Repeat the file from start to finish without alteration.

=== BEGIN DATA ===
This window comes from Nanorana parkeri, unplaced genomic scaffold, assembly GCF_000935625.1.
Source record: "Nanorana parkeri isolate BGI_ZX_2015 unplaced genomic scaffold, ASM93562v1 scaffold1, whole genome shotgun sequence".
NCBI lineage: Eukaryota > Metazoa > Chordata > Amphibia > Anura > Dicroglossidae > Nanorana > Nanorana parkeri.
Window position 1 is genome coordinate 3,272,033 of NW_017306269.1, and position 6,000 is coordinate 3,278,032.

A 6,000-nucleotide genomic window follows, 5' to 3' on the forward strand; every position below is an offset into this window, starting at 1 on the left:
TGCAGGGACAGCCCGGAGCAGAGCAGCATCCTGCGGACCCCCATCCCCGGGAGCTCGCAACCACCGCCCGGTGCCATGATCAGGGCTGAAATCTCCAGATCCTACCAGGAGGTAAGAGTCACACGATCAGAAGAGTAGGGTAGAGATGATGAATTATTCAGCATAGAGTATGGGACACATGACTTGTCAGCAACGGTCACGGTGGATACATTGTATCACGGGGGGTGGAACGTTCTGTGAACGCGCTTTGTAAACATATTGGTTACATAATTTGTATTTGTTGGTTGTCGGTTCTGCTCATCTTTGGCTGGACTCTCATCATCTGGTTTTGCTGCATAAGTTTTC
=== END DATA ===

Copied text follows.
This window comes from Nanorana parkeri, unplaced genomic scaffold, assembly GCF_000935625.1.
Source record: "Nanorana parkeri isolate BGI_ZX_2015 unplaced genomic scaffold, ASM93562v1 scaffold1, whole genome shotgun sequence".
NCBI lineage: Eukaryota > Metazoa > Chordata > Amphibia > Anura > Dicroglossidae > Nanorana > Nanorana parkeri.
Window position 1 is genome coordinate 3,272,033 of NW_017306269.1, and position 6,000 is coordinate 3,278,032.

A 6,000-nucleotide genomic window follows, 5' to 3' on the forward strand; every position below is an offset into this window, starting at 1 on the left:
TGCAGGGACAGCCCGGAGCAGAGCAGCATCCTGCGGACCCCCATCCCCGGGAGCTCGCAACCACCGCCCGGTGCCATGATCAGGGCTGAAATCTCCAGATCCTACCAGGAGGTAAGAGTCACACGATCAGAAGAGTAGGGTAGAGATGATGAATTATTCAGCATAGAGTATGGGACACATGACTTGTCAGCAACGGTCACGGTGGATACATTGTATCACGGGGGGTGGAACGTTCTGTGAACGCGCTTTGTAAACATATTGGTTACATAATTTGTATTTGTTGGTTGTCGGTTCTGCTCATCTTTGGCTGGACTCTCATCATCTGGTTTTGCTGCATAAGTTTTC